Three new coronavirus cases bring total to 24 in Oregon

Three new coronavirus cases bring total to 24 in Oregon

Its unclear how they became infected and the cases have been labeled as community spread.

Oregon Department of Veterans' Affairs Director Kelly Fitzpatrick told reporters in a conference call after the announcement that once the tests of the two veterans came back positive, they were isolated in individual rooms and are being cared for by staff who have had no contact with other personnel in the facility, following infectious disease prevention protocols.

OHA confirmed one new case each in Polk, Marion, Umatilla and Deschutes counties.

With three new cases announced Thursday, there are now 24 people in Oregon who have tested positive for novel coronavirus, the Oregon Health Authority said.

"I can only imagine the concern among the family and friends of this person", said Jennifer Vines, M.D., lead health officer for the tri-county region.

The OHA is continuing to advise that people most at risk of developing life-threatening complications from COVID-19 avoid travel and public gatherings. "And let us all do what we can to minimize the number of other people who must go through this". Those at risk include people older than 60, people with chronic illnesses like diabetes or heart problems, and people with compromised immune systems.

Avoid touching your eyes, nose, or mouth with unwashed hands. Symptoms mirror those of the flu, including fever, cough, runny nose, headache, sore throat and general feelings of illness.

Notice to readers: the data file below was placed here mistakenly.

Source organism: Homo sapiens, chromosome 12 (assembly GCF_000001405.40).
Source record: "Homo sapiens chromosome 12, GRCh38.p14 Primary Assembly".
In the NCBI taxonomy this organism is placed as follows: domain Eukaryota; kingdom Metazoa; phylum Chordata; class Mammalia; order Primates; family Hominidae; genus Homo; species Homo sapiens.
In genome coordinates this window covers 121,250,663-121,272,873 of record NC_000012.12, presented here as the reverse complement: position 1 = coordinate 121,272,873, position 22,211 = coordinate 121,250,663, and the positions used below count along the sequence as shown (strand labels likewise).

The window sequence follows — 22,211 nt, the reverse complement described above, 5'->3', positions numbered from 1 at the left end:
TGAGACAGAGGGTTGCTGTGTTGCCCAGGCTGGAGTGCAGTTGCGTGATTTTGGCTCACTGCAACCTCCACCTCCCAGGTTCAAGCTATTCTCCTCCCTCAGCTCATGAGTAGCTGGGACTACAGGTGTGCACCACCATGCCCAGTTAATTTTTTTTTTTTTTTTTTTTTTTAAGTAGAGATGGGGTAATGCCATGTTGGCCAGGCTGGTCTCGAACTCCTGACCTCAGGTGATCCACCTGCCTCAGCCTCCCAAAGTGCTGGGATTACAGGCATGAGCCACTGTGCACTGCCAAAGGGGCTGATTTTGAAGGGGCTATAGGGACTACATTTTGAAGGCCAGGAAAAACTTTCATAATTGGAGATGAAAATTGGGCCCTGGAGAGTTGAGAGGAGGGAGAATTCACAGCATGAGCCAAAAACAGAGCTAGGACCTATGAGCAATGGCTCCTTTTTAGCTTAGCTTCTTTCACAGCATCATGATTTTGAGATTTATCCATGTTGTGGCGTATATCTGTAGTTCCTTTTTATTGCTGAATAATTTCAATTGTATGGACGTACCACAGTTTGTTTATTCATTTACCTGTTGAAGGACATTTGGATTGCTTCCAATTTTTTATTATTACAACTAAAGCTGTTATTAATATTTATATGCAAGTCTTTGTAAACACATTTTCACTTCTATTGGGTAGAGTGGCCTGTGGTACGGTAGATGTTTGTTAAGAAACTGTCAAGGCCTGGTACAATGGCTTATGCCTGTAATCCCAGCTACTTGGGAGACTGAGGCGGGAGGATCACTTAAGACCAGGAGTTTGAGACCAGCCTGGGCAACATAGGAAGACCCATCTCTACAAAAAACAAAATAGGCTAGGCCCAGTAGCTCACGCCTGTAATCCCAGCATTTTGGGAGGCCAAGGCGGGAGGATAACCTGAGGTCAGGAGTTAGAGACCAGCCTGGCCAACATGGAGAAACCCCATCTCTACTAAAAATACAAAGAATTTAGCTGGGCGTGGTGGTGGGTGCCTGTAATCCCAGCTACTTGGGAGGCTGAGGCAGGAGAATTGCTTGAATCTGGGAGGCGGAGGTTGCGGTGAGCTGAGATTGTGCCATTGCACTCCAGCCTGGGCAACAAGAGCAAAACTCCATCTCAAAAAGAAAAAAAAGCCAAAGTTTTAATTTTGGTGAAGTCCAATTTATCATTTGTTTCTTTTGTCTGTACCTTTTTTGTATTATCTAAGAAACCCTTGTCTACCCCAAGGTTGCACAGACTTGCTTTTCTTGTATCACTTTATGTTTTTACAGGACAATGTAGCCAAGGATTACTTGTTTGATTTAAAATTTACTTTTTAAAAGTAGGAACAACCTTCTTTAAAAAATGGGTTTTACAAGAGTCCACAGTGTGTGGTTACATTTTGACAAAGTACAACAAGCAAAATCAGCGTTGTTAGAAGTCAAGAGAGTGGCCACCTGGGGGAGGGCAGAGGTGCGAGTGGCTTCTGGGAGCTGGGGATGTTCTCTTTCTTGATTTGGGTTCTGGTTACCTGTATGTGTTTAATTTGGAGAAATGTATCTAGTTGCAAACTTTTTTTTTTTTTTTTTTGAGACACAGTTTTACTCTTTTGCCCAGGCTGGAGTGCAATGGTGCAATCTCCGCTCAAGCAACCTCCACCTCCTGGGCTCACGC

Cover your mouth and nose when you cough or sneeze. Its a bleak development for OR because COVID-19 exposure has been deadly in assisted-living homes in Washington, where 24 of that states 29 fatalities have been residents in assisted living.

As testing capacity increases - with Labcorp and Quest Diagnostics online, and clinical laboratories at some OR hospitals expected to begin testing by next week - officials expect the number of people who test positive with COVID-19 to rise.

The nursing home samples were fast-tracked by the health authority Wednesday and taken to the state lab for testing after officials learned they had first been directed toward the University of Washingtons lab. We dont know why the decision was made, said Dr. Dawn Mautner, a senior health adviser for the state. "We are working with our partners on mass gathering guidance, at schools, places where people gather and mix, to spread people out. We will continue to do everything in our power to protect our residents and staff, and mitigate the spread of this virus within our facility".

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